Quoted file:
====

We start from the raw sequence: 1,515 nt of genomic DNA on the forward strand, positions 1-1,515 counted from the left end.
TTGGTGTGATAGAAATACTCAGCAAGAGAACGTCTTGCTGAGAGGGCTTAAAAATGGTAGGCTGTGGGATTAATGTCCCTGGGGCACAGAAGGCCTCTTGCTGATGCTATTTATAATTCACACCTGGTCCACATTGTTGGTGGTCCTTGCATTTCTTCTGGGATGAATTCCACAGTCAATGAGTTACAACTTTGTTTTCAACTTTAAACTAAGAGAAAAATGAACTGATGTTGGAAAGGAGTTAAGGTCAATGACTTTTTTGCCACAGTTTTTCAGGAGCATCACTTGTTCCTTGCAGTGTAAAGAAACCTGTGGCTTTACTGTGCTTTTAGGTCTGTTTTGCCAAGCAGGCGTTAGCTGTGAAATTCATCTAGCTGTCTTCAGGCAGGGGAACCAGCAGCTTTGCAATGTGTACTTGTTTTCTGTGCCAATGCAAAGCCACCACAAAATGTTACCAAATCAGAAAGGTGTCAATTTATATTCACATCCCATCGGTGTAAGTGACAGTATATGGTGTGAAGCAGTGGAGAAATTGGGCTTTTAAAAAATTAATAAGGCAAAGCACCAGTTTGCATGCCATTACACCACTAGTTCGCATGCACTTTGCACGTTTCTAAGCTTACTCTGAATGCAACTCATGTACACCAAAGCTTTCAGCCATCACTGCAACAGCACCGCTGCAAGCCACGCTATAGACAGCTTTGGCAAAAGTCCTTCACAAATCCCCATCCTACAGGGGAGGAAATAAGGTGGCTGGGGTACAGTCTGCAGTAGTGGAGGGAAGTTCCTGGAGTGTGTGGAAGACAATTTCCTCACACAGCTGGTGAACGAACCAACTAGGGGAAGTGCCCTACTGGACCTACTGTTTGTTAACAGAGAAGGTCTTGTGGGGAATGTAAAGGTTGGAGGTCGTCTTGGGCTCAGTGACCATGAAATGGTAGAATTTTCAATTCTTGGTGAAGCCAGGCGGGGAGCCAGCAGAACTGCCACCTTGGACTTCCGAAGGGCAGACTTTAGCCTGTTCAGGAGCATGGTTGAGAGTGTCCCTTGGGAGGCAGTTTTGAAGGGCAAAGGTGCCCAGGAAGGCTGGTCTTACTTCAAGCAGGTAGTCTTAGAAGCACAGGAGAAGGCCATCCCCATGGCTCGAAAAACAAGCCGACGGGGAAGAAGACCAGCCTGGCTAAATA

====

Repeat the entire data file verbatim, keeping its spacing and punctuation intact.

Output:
We start from the raw sequence: 1,515 nt of genomic DNA on the forward strand, positions 1-1,515 counted from the left end.
TTGGTGTGATAGAAATACTCAGCAAGAGAACGTCTTGCTGAGAGGGCTTAAAAATGGTAGGCTGTGGGATTAATGTCCCTGGGGCACAGAAGGCCTCTTGCTGATGCTATTTATAATTCACACCTGGTCCACATTGTTGGTGGTCCTTGCATTTCTTCTGGGATGAATTCCACAGTCAATGAGTTACAACTTTGTTTTCAACTTTAAACTAAGAGAAAAATGAACTGATGTTGGAAAGGAGTTAAGGTCAATGACTTTTTTGCCACAGTTTTTCAGGAGCATCACTTGTTCCTTGCAGTGTAAAGAAACCTGTGGCTTTACTGTGCTTTTAGGTCTGTTTTGCCAAGCAGGCGTTAGCTGTGAAATTCATCTAGCTGTCTTCAGGCAGGGGAACCAGCAGCTTTGCAATGTGTACTTGTTTTCTGTGCCAATGCAAAGCCACCACAAAATGTTACCAAATCAGAAAGGTGTCAATTTATATTCACATCCCATCGGTGTAAGTGACAGTATATGGTGTGAAGCAGTGGAGAAATTGGGCTTTTAAAAAATTAATAAGGCAAAGCACCAGTTTGCATGCCATTACACCACTAGTTCGCATGCACTTTGCACGTTTCTAAGCTTACTCTGAATGCAACTCATGTACACCAAAGCTTTCAGCCATCACTGCAACAGCACCGCTGCAAGCCACGCTATAGACAGCTTTGGCAAAAGTCCTTCACAAATCCCCATCCTACAGGGGAGGAAATAAGGTGGCTGGGGTACAGTCTGCAGTAGTGGAGGGAAGTTCCTGGAGTGTGTGGAAGACAATTTCCTCACACAGCTGGTGAACGAACCAACTAGGGGAAGTGCCCTACTGGACCTACTGTTTGTTAACAGAGAAGGTCTTGTGGGGAATGTAAAGGTTGGAGGTCGTCTTGGGCTCAGTGACCATGAAATGGTAGAATTTTCAATTCTTGGTGAAGCCAGGCGGGGAGCCAGCAGAACTGCCACCTTGGACTTCCGAAGGGCAGACTTTAGCCTGTTCAGGAGCATGGTTGAGAGTGTCCCTTGGGAGGCAGTTTTGAAGGGCAAAGGTGCCCAGGAAGGCTGGTCTTACTTCAAGCAGGTAGTCTTAGAAGCACAGGAGAAGGCCATCCCCATGGCTCGAAAAACAAGCCGACGGGGAAGAAGACCAGCCTGGCTAAATA